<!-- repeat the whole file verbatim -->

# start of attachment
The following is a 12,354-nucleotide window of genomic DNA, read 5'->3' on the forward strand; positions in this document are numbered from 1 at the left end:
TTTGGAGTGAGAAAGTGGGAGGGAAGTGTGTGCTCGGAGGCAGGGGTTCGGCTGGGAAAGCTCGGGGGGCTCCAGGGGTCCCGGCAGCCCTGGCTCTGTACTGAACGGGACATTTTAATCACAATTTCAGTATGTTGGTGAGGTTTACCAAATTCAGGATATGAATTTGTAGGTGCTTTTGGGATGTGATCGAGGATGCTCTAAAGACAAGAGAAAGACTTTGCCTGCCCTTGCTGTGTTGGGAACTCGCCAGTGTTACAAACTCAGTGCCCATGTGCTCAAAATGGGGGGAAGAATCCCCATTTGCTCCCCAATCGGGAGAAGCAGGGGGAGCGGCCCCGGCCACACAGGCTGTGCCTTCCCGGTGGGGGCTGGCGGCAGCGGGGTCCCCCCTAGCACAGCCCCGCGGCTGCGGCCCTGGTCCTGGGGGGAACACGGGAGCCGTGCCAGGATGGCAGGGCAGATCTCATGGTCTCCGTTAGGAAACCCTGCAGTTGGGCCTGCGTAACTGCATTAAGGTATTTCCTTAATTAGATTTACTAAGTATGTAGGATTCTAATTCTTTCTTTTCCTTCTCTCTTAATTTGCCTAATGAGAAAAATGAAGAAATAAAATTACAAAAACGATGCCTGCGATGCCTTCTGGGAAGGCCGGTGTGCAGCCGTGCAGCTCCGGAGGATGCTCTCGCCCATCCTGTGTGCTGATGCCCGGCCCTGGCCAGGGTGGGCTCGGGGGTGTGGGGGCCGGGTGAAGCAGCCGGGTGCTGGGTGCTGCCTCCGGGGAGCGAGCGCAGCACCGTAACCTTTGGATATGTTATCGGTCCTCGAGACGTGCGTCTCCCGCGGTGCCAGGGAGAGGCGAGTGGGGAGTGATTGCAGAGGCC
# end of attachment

The following is a 12,354-nucleotide window of genomic DNA, read 5'->3' on the forward strand; positions in this document are numbered from 1 at the left end:
TTTGGAGTGAGAAAGTGGGAGGGAAGTGTGTGCTCGGAGGCAGGGGTTCGGCTGGGAAAGCTCGGGGGGCTCCAGGGGTCCCGGCAGCCCTGGCTCTGTACTGAACGGGACATTTTAATCACAATTTCAGTATGTTGGTGAGGTTTACCAAATTCAGGATATGAATTTGTAGGTGCTTTTGGGATGTGATCGAGGATGCTCTAAAGACAAGAGAAAGACTTTGCCTGCCCTTGCTGTGTTGGGAACTCGCCAGTGTTACAAACTCAGTGCCCATGTGCTCAAAATGGGGGGAAGAATCCCCATTTGCTCCCCAATCGGGAGAAGCAGGGGGAGCGGCCCCGGCCACACAGGCTGTGCCTTCCCGGTGGGGGCTGGCGGCAGCGGGGTCCCCCCTAGCACAGCCCCGCGGCTGCGGCCCTGGTCCTGGGGGGAACACGGGAGCCGTGCCAGGATGGCAGGGCAGATCTCATGGTCTCCGTTAGGAAACCCTGCAGTTGGGCCTGCGTAACTGCATTAAGGTATTTCCTTAATTAGATTTACTAAGTATGTAGGATTCTAATTCTTTCTTTTCCTTCTCTCTTAATTTGCCTAATGAGAAAAATGAAGAAATAAAATTACAAAAACGATGCCTGCGATGCCTTCTGGGAAGGCCGGTGTGCAGCCGTGCAGCTCCGGAGGATGCTCTCGCCCATCCTGTGTGCTGATGCCCGGCCCTGGCCAGGGTGGGCTCGGGGGTGTGGGGGCCGGGTGAAGCAGCCGGGTGCTGGGTGCTGCCTCCGGGGAGCGAGCGCAGCACCGTAACCTTTGGATATGTTATCGGTCCTCGAGACGTGCGTCTCCCGCGGTGCCAGGGAGAGGCGAGTGGGGAGTGATTGCAGAGGCC